He gets big laughs as an actor and stand-up comic, but his hip-hop alter ego, Childish Gambino — unleashed on his surprisingly excellent full-length debut, ''Camp'' — is no joke
For a rapper who has yet to release his first official album, Childish Gambino gets recognized a lot. While sipping green tea and picking at a plate of soft-boiled eggs in a New York City café (”When you have to take care of your voice, you can’t have anything fun,” he notes wryly), Gambino, 28, is interrupted by an excited young woman who asks him for a photo. He takes it in stride and gamely throws his arm around her shoulders for a snapshot.
Of course, the girl isn’t giddy over Childish Gambino, up-and-coming MC. She’s just psyched to shake hands with Donald Glover, veteran of the 30 Rock writing team, costar of NBC’s Community, and owner of one killer nom de hip-hop.
”I got drunk one night and was freestyling,” the single Stone Mountain, Ga., native explains, laughing. ”I put my name into the [online] Wu-Tang Name Generator and Childish Gambino came out, so I started rapping with it. People were laughing, and it just stuck.”
His alter ego may have begun as a goof, but his rhyming skills are for real. Camp, due on indie-minded Glassnote Records (also home to Mumford & Sons and Phoenix), offers up a serious display of lyrical prowess, heartbreaking autobiographical details, and brutally dark humor (sample: ”I made the beat, then murdered it/Casey Anthony”). Cinematic production — crafted by Glover himself — buoys Gambino’s profound sense of alienation, a tone he has honed for the past six years while building beats on his laptop and dropping home-brewed mixtapes.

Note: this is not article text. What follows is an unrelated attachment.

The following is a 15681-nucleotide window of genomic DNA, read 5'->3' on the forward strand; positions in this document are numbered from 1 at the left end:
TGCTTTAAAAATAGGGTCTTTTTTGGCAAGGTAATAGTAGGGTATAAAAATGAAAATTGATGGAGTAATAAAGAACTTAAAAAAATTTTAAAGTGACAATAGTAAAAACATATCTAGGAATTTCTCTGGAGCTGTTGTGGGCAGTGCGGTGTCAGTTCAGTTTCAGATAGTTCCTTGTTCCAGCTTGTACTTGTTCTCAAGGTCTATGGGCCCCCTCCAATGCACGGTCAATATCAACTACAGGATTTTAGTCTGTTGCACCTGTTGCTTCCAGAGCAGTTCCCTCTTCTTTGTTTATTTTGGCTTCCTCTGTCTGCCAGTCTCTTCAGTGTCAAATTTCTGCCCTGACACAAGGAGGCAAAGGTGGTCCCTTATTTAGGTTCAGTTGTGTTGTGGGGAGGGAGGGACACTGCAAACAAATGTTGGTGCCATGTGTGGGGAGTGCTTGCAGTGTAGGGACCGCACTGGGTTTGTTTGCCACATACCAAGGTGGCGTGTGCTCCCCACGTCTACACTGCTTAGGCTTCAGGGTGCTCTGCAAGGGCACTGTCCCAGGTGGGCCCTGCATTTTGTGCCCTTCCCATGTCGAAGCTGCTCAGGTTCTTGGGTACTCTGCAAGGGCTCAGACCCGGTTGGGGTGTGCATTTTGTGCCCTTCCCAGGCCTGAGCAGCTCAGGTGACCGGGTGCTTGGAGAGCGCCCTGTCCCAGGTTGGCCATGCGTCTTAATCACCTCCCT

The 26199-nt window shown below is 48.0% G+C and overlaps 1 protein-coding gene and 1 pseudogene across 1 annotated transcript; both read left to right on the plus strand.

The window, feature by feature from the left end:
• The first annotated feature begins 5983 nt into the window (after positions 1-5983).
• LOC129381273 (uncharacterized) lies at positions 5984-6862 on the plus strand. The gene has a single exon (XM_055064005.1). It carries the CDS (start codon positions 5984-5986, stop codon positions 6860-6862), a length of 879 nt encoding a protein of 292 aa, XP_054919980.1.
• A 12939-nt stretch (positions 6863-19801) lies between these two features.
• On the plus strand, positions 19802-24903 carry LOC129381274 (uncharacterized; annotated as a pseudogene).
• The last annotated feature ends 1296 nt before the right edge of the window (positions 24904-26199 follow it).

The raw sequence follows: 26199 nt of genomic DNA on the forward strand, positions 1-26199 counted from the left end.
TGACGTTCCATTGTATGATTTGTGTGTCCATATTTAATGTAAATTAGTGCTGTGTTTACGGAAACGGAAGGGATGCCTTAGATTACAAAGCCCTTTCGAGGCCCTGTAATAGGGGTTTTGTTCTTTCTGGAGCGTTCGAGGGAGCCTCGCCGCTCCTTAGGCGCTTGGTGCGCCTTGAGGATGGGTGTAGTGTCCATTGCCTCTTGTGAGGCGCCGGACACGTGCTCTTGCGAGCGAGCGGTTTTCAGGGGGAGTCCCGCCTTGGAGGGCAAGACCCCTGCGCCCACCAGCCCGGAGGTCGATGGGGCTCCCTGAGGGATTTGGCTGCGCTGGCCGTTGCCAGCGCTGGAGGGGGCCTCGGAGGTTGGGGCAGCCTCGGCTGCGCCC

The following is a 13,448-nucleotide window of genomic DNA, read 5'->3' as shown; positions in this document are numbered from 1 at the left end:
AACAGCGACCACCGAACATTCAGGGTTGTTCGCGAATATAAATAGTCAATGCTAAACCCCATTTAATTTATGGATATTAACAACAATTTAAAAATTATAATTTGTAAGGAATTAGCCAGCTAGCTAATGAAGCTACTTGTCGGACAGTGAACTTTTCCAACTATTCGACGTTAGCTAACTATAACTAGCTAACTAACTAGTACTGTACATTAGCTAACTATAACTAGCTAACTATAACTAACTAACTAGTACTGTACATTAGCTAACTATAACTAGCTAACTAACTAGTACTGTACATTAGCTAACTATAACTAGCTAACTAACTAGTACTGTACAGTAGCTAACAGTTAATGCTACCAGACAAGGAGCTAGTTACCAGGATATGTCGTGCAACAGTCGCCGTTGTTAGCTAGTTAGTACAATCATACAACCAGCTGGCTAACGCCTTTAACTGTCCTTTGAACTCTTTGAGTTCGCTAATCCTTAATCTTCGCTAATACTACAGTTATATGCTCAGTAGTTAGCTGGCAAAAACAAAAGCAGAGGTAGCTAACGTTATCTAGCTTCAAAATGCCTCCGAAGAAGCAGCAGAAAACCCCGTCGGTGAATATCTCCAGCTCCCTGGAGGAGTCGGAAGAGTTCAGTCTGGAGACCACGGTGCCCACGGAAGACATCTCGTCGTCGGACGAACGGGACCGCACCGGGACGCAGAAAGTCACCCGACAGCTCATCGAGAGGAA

Not that he has anything against humor in hip-hop; ”Lil Wayne albums are funny,” he says sincerely, ”and Kanye albums are hysterical.” But he wasn’t interested in making a comedy rap record. And he’s well aware of the stigma attached to Hollywood types who dabble in music just because they can: ”It’s not like I was on Community and I was like, ‘You know, this is a great platform to rap.’ Like, no, it’s an awful platform to rap! No one wants to hear rap from an actor, especially when there’s all these other ones out there. So in order for people to really see something, I have to say something different — I had to be honest or I’d fail.”
Whether or not Camp lands him in the Hot 100, he already has some influential fans: ”[Roots drummer] ?uestlove called me and was like, ‘Man, this s— is hot! Jay wants to talk to you.’ I was like, ‘Jay who?’ He said, ‘Jay-Z. Hov!’ That blew my mind. People are reaching out — I just did something for Nelly Furtado, and I’ve been talking to Kid Cudi — but the truth is that it’s easy to do collaborations. The formula I’ve found is to make an album an album. I don’t know if it’s going to be a gigantic success or not, but I’m superproud of it.” And if all else fails, he can certainly fall back on that whole comedy thing — and maybe get some rest. ”I just don’t sleep,” he confesses of his current multimedia schedule. ”But I can’t do this when I’m 40. Opportunity is finite.”